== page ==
This Week in New York Insider's Guide to Arts & Culture in New York City Since 2001



(photo by Gerry Goodstein)

Brutus (Brandon J. Dirden) looks into the eyes of Julius Caesar (Rocco Sisto) in Shana Cooper’s adaptation of Julius Caesar at TFANA (photo by Gerry Goodstein)

Theatre for a New Audience, Polonsky Shakespeare Center
262 Ashland Pl. between Lafayette Ave. & Fulton St.
Through April 28, $90-$115

Director Shana Cooper makes her Off Broadway debut with a fierce, violent adaptation of William Shakespeare’s Julius Caesar, running at Theatre for a New Audience’s Polonsky Shakespeare Center through April 28. Cooper’s version is bold and aggressive, set in a Rome that is falling apart by the minute. Sibyl Wickersheimer’s set features crumbling white drywall, slabs of which serve as bridges connecting the stage to the aisles in the audience (which many characters use to enter and exit scenes), and a large statue sloppily wrapped in a sheet with packing tape. Raquel Barreto’s costumes range from contemporary suits, dresses, leather jackets, and hoodies to cultlike outfits with creepy masks worn by Caesar’s (three-time Obie winner Rocco Sisto) partying supporters. The story is familiar: After military triumphs, Caesar returns to Rome as a fantastically populist hero; the entrenched power holders, the Roman senators, panic at the thought of his mob of true believers proclaiming him king/dictator and destroying the republic. Following the rally at which Caesar is three times offered and three times refuses a crown presented by Mark Antony (Jordan Barbour), a group of senators and soldiers plot to assassinate Caesar, led by Brutus (Obie winner Brandon J. Dirden), Cassius (Matthew Amendt), and Caska (Stephen M. Spencer). “It is no matter. Let no images / Be hung with Caesar’s trophies. I’ll about, / And drive away the vulgar from the streets,” coconspirator and senator Cinna (Armando McClain) declares.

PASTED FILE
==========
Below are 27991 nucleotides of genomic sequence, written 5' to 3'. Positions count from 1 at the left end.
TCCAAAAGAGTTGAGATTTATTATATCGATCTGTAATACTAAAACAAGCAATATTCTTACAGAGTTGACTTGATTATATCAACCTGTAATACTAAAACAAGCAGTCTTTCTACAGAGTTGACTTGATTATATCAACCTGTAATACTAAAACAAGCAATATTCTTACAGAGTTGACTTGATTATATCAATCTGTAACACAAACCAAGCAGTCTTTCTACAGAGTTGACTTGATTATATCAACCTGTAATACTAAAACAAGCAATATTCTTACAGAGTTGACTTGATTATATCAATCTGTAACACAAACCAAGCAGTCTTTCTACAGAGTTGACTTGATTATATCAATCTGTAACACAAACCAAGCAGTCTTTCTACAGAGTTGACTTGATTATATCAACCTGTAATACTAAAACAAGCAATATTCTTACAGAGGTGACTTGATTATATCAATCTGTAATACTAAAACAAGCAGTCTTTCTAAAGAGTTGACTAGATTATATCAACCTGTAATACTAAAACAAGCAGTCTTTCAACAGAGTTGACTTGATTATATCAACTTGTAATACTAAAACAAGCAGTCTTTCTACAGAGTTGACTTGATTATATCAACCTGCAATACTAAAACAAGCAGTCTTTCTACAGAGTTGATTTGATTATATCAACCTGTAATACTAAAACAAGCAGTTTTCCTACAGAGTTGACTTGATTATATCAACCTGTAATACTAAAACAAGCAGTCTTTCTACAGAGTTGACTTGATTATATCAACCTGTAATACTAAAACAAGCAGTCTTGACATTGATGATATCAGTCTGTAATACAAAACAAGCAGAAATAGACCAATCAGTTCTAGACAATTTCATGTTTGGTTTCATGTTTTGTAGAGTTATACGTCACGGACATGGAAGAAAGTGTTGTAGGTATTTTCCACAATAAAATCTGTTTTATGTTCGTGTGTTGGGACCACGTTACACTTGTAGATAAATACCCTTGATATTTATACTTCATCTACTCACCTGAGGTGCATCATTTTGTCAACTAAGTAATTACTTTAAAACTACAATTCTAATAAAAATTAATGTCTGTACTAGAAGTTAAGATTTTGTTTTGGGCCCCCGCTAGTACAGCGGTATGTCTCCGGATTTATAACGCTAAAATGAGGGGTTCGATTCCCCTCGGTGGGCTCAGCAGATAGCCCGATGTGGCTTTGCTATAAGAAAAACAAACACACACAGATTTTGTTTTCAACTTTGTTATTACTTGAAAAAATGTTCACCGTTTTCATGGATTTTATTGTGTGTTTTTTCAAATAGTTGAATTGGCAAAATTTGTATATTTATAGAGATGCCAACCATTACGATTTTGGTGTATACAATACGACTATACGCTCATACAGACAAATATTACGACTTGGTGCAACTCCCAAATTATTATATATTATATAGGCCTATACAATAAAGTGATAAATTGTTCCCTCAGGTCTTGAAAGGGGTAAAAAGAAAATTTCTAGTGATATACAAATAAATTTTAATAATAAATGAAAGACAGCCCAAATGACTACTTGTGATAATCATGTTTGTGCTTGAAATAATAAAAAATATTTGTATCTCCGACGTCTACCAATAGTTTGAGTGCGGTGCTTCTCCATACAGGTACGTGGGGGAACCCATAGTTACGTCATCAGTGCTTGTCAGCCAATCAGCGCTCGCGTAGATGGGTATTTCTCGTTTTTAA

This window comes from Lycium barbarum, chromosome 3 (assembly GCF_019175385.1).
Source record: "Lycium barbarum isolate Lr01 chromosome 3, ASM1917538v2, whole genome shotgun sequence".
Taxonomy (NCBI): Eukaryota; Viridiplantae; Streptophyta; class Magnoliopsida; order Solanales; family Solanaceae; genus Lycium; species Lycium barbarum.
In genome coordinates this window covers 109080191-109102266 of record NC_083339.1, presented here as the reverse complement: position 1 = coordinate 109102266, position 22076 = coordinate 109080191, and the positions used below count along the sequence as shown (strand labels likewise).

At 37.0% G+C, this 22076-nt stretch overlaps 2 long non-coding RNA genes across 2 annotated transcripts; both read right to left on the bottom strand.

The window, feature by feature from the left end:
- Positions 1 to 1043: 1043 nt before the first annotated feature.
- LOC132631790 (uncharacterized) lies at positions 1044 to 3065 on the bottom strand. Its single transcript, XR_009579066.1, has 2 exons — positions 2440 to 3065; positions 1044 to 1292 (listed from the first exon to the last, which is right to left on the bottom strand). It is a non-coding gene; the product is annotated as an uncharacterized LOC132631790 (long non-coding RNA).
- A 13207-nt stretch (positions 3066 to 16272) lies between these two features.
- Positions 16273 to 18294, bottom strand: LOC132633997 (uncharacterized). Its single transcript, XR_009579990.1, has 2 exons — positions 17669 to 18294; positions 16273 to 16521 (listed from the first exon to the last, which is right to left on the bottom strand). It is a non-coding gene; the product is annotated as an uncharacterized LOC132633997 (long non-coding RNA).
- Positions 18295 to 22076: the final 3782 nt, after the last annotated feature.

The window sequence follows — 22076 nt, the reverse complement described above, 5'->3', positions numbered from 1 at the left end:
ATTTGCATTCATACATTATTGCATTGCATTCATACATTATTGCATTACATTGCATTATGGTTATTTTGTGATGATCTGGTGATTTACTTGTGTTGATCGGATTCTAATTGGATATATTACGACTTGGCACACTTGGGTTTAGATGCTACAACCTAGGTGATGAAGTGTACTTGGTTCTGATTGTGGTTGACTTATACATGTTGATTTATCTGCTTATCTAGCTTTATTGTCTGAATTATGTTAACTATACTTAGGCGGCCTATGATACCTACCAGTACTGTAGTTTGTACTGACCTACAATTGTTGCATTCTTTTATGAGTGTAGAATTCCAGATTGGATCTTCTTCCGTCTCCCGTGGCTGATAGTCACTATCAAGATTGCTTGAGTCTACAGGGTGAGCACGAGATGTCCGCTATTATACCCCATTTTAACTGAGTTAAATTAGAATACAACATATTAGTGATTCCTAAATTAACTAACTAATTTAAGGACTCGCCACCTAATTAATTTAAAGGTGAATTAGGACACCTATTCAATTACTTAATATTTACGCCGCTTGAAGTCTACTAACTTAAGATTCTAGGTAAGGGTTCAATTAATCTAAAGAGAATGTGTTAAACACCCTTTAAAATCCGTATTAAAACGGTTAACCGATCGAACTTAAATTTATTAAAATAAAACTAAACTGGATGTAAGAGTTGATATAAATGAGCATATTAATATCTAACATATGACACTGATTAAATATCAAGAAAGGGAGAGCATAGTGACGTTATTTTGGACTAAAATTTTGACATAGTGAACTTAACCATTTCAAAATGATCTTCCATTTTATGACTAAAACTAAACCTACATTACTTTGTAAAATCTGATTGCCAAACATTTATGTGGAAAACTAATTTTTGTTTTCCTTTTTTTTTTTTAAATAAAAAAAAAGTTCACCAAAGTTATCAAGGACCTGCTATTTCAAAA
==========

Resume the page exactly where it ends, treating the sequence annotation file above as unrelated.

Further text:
(photo by Gerry Goodstein)

Marcus Brutus (Brandon J. Dirden) affirms his love for his wife, Portia (Merritt Janson), in Shakespeare tragedy at TFANA (photo by Gerry Goodstein)

Cassius adds, “And why should Caesar be a tyrant then? / Poor man, I know he would not be a wolf, / But that he sees the Romans are but sheep. / Those that with haste will make a mighty fire / Begin it with weak straws. What trash is Rome? / What rubbish and what offal? When it serves / For the base matter to illuminate / So vile a thing as Caesar!” Substitute “deplorables” for “base matter” and Trump for Caesar, and Shakespeare’s genius for illuminating human nature is stunningly clear. A soothsayer (Michelle Hurst) warns Caesar to “beware the Ides of March,” but the august leader dismisses her prophecy. Joined by Decius Brutus (Barrett O’Brien), Trebonius (Mark Bedard), Metellus Cimber (Ted Deasy), and Caius Ligarius (Liam Craig), the senators attack Caesar, whose own triumvirate of loyalists consists of Antony, Octavius Caesar (Benjamin Bonenfant), and Lepidus (Craig). Brutus is the most conflicted by the coming assassination attempt, fraught with worry about taking action against a man he professes to love. The conspirators might have thought they were saving Rome, but soon they are at war, threatening the stability of the city and leaving behind a trail of blood.

Cooper infuses her telling with a ferocious, unrelenting male energy as characters shout and run around the theater, immersing the audience in the proceedings. She and choreographer Erika Chong Shuch turn the battle scenes into brutal, vicious dances that counterbalance the earlier, gentle passion displayed among the men as they softly touch and look lustfully at one another, giving textured meaning to such lines as “I have much mistook your passion” and “Nor construe any further my neglect / Than that poor Brutus, with himself at war / Forgets the show of love to other men.” The play occasionally rides off the rails, as when it uses two posters of watching eyes. Dirden (Jitney, All the Way) is the heart of the show as Brutus fights to stay true to his soul and prove to his wife, Portia (Merritt Janson), that he is a good man, a very different kind of Brutus as compared to, for example, Corey Stoll’s conniving, manipulative version in Oskar Eustis’s controversial Shakespeare in the Park adaptation that explicitly turned Caesar into Donald Trump. Cooper’s thrillingly testosterone-fueled production demonstrates that Julius Caesar is likely to always be relevant as long as men strive for power — and others seek to take them down.

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